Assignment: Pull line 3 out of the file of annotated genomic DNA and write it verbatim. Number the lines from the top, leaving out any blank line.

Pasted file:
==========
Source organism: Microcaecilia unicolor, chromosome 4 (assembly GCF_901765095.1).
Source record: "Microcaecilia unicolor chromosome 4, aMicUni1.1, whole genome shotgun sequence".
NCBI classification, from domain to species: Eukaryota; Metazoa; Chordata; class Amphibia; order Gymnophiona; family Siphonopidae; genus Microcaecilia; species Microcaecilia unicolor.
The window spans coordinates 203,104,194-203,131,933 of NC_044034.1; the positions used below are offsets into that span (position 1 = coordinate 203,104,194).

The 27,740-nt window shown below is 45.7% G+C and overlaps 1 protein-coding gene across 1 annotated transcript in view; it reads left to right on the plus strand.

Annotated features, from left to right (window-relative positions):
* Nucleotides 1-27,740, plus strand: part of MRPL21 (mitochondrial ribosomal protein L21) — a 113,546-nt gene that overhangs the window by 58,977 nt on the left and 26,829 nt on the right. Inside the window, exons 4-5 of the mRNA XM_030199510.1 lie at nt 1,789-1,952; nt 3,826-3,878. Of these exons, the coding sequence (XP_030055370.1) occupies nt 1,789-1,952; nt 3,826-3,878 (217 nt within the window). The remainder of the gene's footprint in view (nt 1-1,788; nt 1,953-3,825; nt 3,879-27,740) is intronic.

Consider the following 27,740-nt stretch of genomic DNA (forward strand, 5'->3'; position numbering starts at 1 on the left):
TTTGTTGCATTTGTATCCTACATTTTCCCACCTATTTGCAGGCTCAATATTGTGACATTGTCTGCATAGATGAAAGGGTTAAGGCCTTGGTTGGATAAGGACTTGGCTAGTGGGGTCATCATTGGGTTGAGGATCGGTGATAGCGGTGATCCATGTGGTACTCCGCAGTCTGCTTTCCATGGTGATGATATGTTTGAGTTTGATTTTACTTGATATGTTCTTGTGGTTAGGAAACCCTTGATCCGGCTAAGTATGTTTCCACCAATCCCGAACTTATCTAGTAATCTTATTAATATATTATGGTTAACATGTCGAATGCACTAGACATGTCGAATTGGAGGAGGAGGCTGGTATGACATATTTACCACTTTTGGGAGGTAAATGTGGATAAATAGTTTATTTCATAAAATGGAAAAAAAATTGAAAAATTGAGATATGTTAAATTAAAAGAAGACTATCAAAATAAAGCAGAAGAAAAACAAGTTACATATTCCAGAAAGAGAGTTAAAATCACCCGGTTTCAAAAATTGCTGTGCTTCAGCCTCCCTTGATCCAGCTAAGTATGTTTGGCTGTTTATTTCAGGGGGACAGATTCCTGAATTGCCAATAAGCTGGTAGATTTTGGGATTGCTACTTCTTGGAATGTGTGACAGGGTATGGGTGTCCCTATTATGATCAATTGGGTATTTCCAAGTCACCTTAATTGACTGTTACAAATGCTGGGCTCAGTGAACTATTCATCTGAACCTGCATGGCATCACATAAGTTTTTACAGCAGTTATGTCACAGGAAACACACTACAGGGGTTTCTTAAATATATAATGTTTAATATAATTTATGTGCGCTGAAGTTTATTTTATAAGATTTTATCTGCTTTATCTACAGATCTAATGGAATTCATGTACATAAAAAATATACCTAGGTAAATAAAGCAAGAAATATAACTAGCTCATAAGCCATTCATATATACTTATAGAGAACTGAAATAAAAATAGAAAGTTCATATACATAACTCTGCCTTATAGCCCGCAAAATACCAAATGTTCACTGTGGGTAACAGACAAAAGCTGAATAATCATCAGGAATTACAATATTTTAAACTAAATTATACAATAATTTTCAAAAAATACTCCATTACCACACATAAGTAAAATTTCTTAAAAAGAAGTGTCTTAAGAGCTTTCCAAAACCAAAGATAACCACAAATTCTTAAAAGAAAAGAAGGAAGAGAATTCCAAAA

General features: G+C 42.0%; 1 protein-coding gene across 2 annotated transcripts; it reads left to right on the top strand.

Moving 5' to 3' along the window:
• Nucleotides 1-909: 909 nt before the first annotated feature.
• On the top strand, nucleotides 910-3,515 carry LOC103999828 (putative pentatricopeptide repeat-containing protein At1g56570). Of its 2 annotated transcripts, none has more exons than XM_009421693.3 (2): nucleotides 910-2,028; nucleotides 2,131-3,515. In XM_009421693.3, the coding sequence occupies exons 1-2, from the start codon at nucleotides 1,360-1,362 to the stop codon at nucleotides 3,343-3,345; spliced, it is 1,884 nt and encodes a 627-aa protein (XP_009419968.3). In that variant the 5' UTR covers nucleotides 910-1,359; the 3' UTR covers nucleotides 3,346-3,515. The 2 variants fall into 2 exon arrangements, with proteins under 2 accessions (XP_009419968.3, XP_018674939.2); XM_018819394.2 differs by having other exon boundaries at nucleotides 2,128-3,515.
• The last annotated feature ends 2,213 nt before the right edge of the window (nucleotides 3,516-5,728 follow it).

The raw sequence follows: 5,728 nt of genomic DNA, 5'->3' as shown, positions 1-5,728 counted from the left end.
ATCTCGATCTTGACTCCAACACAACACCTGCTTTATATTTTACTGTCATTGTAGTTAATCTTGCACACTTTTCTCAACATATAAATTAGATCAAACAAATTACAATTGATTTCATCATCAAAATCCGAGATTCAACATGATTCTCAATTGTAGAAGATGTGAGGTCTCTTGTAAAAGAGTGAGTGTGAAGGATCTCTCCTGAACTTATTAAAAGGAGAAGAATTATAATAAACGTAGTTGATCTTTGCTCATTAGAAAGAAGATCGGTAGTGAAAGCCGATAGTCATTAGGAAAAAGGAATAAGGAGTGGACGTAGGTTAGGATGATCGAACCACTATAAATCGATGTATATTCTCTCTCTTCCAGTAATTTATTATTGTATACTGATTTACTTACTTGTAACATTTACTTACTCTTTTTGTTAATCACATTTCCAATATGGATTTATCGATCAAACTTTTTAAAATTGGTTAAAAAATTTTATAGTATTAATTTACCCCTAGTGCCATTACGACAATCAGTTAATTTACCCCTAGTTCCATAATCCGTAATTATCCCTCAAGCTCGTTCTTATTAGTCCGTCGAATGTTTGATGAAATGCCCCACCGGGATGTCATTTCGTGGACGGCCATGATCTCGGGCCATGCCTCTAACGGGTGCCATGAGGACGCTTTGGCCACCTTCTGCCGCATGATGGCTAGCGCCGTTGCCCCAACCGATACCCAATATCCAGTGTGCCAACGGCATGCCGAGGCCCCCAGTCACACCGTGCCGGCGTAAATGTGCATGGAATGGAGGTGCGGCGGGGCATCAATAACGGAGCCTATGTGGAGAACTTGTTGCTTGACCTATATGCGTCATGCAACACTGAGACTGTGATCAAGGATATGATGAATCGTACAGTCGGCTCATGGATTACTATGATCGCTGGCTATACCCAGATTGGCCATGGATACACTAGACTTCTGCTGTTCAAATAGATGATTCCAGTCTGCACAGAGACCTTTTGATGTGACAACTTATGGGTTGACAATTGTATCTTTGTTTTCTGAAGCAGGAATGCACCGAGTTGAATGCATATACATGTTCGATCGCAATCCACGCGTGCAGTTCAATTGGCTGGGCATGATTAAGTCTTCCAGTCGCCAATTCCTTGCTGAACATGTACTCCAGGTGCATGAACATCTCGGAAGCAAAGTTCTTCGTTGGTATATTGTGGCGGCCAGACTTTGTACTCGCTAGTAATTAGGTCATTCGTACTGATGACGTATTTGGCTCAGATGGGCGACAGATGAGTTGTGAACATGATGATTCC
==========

NCBI classification, from domain to species: Eukaryota; Metazoa; Chordata; class Amphibia; order Gymnophiona; family Siphonopidae; genus Microcaecilia; species Microcaecilia unicolor.